Lastly, there’s the thread alga. It grows up to 12 inches or 30 centimetres long and is composed of fine thin strands. It doesn’t form thick patches. These algae are an indication that the iron levels are too high. They can be mechanically removed by a toothbrush.

Where Does Algae Come From?

Algae are organisms that are considered as plants because they undergo photosynthesis. With proper light, nutrients, temperature and carbon dioxide, they can multiply quickly.

How can you control aquarium algae?

You cannot completely eliminate algae, but you can control their growth. Most kinds of algae proliferate due to light. Depending on the type of algae indicated above, you can either limit or increase light exposure. Sunlight in particular accelerates algae growth but decreases brown algae. Ideally, aquarium with plants should receive 10 hours of light daily and those without plants should only be exposed to light for 6 to 8 hours.

Clean the aquarium water periodically, depending on how many litres of water the tank holds. Make sure to also clean your aquarium filter as often as you clean your aquarium tank. Feed your fishes only three times a day so disintegrated food won’t contribute to excess phosphate and ammonia levels. Test your water to check if the phosphate, ammonia and nitrate levels are too high.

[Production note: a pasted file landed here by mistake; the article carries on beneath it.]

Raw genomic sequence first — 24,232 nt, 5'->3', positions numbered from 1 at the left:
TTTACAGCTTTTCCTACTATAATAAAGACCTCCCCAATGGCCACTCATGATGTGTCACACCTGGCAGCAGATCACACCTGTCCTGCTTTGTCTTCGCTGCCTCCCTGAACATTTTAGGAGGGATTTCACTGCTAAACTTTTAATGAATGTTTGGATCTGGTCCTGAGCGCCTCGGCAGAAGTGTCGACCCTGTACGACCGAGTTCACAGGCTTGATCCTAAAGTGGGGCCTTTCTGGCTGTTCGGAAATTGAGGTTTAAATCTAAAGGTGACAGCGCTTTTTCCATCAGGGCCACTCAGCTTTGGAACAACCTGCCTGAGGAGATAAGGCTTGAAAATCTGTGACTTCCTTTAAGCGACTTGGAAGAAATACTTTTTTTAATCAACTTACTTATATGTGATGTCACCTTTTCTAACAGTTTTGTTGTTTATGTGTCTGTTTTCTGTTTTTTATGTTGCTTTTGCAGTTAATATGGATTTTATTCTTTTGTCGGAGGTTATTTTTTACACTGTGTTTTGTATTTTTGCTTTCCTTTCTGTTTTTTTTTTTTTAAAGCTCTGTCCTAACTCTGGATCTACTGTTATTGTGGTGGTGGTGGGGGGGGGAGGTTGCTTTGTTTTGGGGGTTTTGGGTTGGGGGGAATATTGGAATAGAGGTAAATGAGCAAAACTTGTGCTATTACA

Scrub the glass walls, aquarium equipment and decorations. You may use a toothbrush to get into tricky corners, an abrasive sponge or a special algae scraper. If your aquarium is relatively big, you can buy algae cleaners with a two-way magnet so you can clean the algae from the outside of the aquarium. Soak the gravel and sand in algae-control products and wash them thoroughly. For algae that can’t be removed mechanically, apply the appropriate algae-control solution.

Which  product  do we recommend? Without a doubt, Algae Control by Tetra. It’s cheap, and it does the job every single time.

Shrimps and Fishes that eat algae

Certain shrimps and fishes feed on algae. Amano shrimps are the most common freshwater shrimp used to control algal growth in aquariums. This shrimp species also feast on dead plant leaves. They even carefully sift through aquatic plant leaves and sponge filters in search for algae.

Amano Shrimp [Caridina multidentata]
Amano Shrimp [Caridina multidentata]
Cat fishes are commonly used to control algal growth. Cory cat fish does a good job of eating not only algae but also bits of fish food that have settled on the gravel. Plecostomus or plecos cat fish is a good choice if you have a large aquarium. Take note, however, that large plecos tend to eat the leaves off aquarium plants along with the algae. Otocinclus or otos are 2” long cat fish species that make a good algae-busting tandem with algae eating shrimps. If you don’t have that much algae, it’s best to supplement cat fishes with vegetable-based fish food.

Black mollies, Siamese algae eaters and peckoltia prevent excessive growth of fuzz algae. Siamese algae eaters are also excellent for preventing excessive red algae growth. When buying algae eating fishes, it’s important not to feed more than once a day if your aquarium tends to accumulate algae very fast, otherwise they would ignore the algae.

If you are interested in learning more about algae eating fish, then check out our list of the best 12 algae eaters.